Swimwear care.

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After each use, rinse swimwear in cool tap water to remove sunscreen, sand, sweat and chlorine. To wash after a few wearings, turn the swimsuit inside out and hand wash in the sink, using a few drops liquid detergent in warm water. Gently squeeze the suds through the garment, don’t wring or twist. Rinse well and lay flat to dry. At the end of the season, put your swimwear in a mesh lingerie bag and run through a gentle wash machine cycle with a mild detergent before storing for next year.

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Quality pays off.

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Well-made garments are getting harder to find and they’re always more expensive, but in the long term they’re almost always a better investment. Treehugger.com tells to look for signs of quality: thicker fabric with a better “hand,” tight weave and more precise sewing. Check the lining, the buttonholes and look for loose threads. Above all, choose a garment that you can wear with clothing you already love.

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Lost socks found here.

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We know where those missing socks are hiding—they’re clinging inside a pillowcase, to the inside of the dryer drum, or have sneaked under the washing machine. You’ll never lose another with our professional secret: lingerie bags. Sturdy mesh zip-up bags keep small items together and prevent delicate items snagging or getting wrapped up in larger pieces. Hopday is one popular brand that’s available.

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Polo shirts, a brief history.

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Originated by French tennis champion René Lacoste and introduced at the 1926 U.S. Open, the polo shirt quickly became favored tennis attire. The combination of comfort, breathability, long tuckable tail and soft collar quickly made the Lacoste popular for golfers. In 1972 Ralph Lauren founded his company on the “Polo” shirt. Today, every major clothing line includes polo shirts, worn by men, women and children for work, play, school and even for tennis. Nothing brings out the style of a polo shirt better than our professional cleaning and pressing. Try it next time, we think you’ll like the combination of crisp and casual.

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Sparkling white sneaks.

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White canvas shoes are perfect for summer – until they start looking beige. Here’s how to freshen stained sneakers, thanks to How to Clean Stuff. Scrub away dirt stains with shampoo on a nail brush, wipe residue away with a damp sponge. Use dish soap on grass stains and nail polish remover on grease or tar. After you’ve removed as much as possible, apply oxygen bleach with a nailbrush or toothbrush to any remaining off-white areas. If you don’t mind losing the new look, canvas shoes can usually be machine washed on a gentle cycle with warm water. Hang to air dry.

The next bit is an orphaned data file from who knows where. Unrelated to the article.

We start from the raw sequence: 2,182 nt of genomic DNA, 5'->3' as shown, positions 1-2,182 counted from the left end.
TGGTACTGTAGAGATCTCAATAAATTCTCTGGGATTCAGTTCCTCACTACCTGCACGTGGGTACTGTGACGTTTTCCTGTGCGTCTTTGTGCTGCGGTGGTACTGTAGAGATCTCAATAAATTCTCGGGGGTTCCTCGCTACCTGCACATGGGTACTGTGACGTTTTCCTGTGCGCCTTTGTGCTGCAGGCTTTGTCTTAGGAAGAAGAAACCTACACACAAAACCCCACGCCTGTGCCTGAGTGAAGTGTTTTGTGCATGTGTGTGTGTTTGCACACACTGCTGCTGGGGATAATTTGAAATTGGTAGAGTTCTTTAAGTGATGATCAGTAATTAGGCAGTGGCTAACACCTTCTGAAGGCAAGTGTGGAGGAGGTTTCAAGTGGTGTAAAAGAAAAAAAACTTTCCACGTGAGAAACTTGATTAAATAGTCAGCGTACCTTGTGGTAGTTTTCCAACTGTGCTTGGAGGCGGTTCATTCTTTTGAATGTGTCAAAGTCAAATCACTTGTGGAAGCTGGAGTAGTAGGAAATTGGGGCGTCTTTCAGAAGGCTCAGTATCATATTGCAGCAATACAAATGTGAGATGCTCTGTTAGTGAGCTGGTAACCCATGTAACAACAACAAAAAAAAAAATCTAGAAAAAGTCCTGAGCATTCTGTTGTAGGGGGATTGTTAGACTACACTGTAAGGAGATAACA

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Classic jeans.

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We all have a favorite pair that fits like an old friend. When you buy a pair made of untreated raw denim, some experts recommend wearing for six months before washing. Why? It takes wear to break down super-stiff fibers, and during the process the jeans actually conform to your shape. When you do wash (or have us expertly wash or dry clean), turn inside out, use cold water in a gentle cycle. If you want them to fade, use hot water. Lay flat or hang upside down to air dry, avoid a hot dryer.

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Fluffy, fresh towels.

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After a shower or bath, there’s nothing as refreshing as a big, clean terrycloth towel. Home laundry fabric softener can prevent a towel from soaking up water, incompletely rinsed detergent can harden the fibers. If towels aren’t smelling so fresh, add a cup of baking soda to the wash. White vinegar freshens mildewy staleness. Nothing smells better than a towel that’s dried on a clothesline in the sunshine.

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Stains ahoy.

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Summer boating adds a chance you’ll bring home more than memories, even on the cleanest vessel. Rust stains are common wherever there’s water and metal. We use concentrated professional products but for home use, try Oxyclean or Wink. Mold and mildew can stain sailing whites in a second—diluted laundry bleach removes just as fast. There’s always grease and oil whenever there’s an engine, and when the heavy-duty petroleum soaks into fabric, you’re going to need our help. We take most stains out almost every time.

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Chino alert.

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Warm weather means chinos for most guys, dressed up with a white cotton shirt, dressed down with t-shirt or polo. Chinos come in colors way beyond khaki like classic blue, green, grey, brown and black. And there are a lot more colors in chinos than ever before (try Dockers). For a crisp tailored look, let us clean and press your cotton trousers. For home care, wash chinos inside out in warm water, avoid bleach and over-drying. Touch up wrinkles with a steam iron. Then hang on a trouser hanger, ready for wear.

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